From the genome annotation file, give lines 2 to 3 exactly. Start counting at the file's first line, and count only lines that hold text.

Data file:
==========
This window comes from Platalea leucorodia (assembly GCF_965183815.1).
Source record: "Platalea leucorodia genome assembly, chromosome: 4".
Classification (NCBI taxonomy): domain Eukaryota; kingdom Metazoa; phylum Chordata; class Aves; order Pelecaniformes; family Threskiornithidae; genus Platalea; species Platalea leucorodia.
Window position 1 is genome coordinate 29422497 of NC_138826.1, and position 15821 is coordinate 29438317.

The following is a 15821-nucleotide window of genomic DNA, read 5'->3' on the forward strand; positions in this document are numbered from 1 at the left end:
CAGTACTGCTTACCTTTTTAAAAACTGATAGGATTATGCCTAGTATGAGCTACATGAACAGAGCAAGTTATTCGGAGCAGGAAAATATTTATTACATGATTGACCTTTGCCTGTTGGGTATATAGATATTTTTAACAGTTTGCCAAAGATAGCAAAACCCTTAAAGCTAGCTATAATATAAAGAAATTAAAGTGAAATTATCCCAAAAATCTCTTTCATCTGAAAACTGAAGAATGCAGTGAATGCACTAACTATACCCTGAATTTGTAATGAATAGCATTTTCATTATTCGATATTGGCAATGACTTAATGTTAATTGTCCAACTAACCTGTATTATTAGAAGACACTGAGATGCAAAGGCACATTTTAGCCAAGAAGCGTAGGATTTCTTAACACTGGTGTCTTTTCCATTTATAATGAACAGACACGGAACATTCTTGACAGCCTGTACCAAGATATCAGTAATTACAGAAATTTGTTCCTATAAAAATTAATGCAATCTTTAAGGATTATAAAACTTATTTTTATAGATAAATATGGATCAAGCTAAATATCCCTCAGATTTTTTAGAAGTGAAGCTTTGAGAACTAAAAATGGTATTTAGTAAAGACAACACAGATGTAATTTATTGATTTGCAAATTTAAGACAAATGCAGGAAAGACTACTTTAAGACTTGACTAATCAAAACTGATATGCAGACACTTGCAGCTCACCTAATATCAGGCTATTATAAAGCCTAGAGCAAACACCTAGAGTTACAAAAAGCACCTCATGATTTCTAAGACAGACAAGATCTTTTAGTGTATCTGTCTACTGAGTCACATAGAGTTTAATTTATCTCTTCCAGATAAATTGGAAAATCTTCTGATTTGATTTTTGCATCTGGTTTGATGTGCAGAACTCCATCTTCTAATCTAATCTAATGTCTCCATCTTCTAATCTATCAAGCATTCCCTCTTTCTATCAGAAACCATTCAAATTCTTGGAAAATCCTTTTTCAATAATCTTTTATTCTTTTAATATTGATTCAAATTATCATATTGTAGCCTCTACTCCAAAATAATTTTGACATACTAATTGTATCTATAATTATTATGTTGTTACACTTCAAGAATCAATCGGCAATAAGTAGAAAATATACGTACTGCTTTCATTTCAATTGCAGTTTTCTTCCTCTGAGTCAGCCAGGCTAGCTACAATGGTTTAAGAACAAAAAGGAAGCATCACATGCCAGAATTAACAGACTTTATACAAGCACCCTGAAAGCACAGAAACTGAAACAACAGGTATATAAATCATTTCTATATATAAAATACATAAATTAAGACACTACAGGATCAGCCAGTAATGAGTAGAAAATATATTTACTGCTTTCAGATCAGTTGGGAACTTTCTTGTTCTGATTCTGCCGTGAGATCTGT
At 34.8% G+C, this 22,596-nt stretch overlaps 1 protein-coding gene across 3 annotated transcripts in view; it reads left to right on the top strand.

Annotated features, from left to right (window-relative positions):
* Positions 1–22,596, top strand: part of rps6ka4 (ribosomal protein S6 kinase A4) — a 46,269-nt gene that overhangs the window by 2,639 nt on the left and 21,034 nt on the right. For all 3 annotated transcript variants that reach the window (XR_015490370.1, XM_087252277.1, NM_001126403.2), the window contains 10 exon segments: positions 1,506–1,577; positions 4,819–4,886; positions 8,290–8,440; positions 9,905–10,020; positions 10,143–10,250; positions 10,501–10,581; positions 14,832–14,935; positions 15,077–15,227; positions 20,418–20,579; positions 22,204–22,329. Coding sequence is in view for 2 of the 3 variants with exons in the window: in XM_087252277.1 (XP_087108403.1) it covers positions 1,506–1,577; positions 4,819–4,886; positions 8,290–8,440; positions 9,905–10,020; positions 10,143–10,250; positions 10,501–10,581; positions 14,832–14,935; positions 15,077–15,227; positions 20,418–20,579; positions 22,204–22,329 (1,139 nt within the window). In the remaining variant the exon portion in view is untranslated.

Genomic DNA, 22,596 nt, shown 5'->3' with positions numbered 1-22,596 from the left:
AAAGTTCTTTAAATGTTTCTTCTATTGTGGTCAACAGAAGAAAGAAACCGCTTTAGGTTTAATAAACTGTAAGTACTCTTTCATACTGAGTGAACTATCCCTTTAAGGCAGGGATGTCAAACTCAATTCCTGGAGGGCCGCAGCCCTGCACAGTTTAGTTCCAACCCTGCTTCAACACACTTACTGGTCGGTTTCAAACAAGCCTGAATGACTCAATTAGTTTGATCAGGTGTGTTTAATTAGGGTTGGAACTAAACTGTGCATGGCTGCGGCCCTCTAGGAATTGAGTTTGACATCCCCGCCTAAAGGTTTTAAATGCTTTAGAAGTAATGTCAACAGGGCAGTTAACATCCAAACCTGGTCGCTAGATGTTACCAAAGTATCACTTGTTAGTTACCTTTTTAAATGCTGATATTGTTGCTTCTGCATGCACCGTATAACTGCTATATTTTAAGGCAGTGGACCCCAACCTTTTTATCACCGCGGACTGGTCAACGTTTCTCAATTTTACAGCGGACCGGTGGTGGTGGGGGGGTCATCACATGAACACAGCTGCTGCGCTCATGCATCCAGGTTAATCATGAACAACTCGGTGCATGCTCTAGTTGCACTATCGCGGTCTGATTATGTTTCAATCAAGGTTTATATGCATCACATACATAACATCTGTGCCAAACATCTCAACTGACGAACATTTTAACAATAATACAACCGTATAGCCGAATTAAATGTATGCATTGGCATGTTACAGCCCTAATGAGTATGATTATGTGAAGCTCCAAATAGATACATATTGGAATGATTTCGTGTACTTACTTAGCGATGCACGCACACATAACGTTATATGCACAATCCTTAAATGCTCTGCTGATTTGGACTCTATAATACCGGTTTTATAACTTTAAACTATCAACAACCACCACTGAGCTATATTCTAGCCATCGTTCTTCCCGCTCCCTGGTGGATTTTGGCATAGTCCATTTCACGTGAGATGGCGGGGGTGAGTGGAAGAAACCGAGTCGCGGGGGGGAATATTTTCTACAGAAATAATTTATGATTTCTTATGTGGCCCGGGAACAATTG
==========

Source record: "Platalea leucorodia genome assembly, chromosome: 4".
Classification (NCBI taxonomy): domain Eukaryota; kingdom Metazoa; phylum Chordata; class Aves; order Pelecaniformes; family Threskiornithidae; genus Platalea; species Platalea leucorodia.